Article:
Does a concept, such as the Law of Gravity, exist? If there was no such thing as mass or time, would the Law still exist - just in case?

Take a law-statement of the form "All As are Bs" (I'm not saying that every law-statement has to be of this form: but it will do no harm to concentrate on this type of case). Then we can ask a pair of related questions. First, what kind of fact(s) make this type of law-statement true? For if the statement isn't even true, it certainly isn't a law. And we can ask, second, what makes the statement a law-statement. For not all true generalizations are laws: some are just accidentally true.

Different philosophers offer different package answers to this pair of questions, and the issues here are very hotly contended. It would be difficult to say much about them here, and we'll have to shelve any extended discussion. But let's see if we can make just a few preliminary comments relevant to the question originally posed.

First: note that sometimes when people talk about laws they mean law-statements; sometimes when people talk about laws they mean the facts that make the law-statements true (facts that existed/will continue to exist independently of our ever stumbling across them and putting them into words). Now, talking of laws as "concepts" strongly suggests the first understanding of "law" -- though strictly speaking law-statements involve concepts as ingredients, but are not themselves properly described as concepts. On the other hand, talking of laws as "existing" strongly suggests the second understanding of "law", and raises issues about the existence of law-facts. So the way the original question is framed is perhaps in danger of confusing the two senses of "law".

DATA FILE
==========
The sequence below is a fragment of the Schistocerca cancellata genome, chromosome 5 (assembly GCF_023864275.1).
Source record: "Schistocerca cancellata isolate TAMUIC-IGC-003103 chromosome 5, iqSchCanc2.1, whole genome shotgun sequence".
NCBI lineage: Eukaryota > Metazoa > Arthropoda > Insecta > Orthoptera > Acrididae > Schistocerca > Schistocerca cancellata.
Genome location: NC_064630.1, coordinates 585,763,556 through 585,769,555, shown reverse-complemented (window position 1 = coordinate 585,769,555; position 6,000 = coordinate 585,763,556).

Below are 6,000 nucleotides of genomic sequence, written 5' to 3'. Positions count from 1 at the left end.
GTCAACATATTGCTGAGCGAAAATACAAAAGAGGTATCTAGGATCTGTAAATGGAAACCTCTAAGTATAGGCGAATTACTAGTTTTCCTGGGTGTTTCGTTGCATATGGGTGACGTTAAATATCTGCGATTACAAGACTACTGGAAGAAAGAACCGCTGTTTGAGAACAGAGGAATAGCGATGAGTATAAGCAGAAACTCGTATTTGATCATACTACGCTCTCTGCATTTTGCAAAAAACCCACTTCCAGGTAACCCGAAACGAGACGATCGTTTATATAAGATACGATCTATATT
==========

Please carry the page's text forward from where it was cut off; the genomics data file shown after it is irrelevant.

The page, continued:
Second, however, it certainly seems that it sometimes could be a law that all As are Bs even though there happen to be no As. Newton's First Law says that any object subject to zero net forces will move in a straight line with constant velocity. What if the world happens not to contain any object which is subject to zero net forces? Would we want to say on this ground that Newton got it wrong, and that there is no such law-fact? Arguably not. In this sort of case, the non-existence of As wouldn't seem to imply the non-existence of laws about As.

But that's not the end of the story. It was once believed, for example, that the statement "combusting materials give off phlogiston" was a law. It isn't, because it is false. There is no such stuff as phlogiston. And since there is no such stuff, we are rather inclined to say, there can't be any genuine laws about it either. In this sort of case, the non-existence of As does seem to imply the non-existence of laws about As.

What makes the difference between these cases? Now, that's a good question. But I suspect that taking it very much further would mean having to tackle head-on the tricky big issues that we shelved! (You can perhaps at least get a sense of the complexity of those issues by looking here.)

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